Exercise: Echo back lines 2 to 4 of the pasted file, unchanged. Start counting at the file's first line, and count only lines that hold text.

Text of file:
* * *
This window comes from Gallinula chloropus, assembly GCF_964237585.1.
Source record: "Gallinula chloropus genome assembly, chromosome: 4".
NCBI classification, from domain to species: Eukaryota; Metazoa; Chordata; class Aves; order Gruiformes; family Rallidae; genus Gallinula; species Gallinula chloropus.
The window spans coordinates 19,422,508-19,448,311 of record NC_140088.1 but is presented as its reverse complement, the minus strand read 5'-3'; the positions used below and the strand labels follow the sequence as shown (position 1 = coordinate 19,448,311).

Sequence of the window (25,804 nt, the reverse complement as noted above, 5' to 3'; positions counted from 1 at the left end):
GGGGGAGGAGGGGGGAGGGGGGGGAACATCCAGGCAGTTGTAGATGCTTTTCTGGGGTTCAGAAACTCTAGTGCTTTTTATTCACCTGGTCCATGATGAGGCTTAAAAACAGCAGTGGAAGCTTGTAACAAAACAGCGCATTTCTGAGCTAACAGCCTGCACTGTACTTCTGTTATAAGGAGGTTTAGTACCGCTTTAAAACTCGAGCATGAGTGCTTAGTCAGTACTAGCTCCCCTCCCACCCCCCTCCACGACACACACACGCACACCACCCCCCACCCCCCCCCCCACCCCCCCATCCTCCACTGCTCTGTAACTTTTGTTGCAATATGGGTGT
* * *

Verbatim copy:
Source record: "Gallinula chloropus genome assembly, chromosome: 4".
NCBI classification, from domain to species: Eukaryota; Metazoa; Chordata; class Aves; order Gruiformes; family Rallidae; genus Gallinula; species Gallinula chloropus.
The window spans coordinates 19,422,508-19,448,311 of record NC_140088.1 but is presented as its reverse complement, the minus strand read 5'-3'; the positions used below and the strand labels follow the sequence as shown (position 1 = coordinate 19,448,311).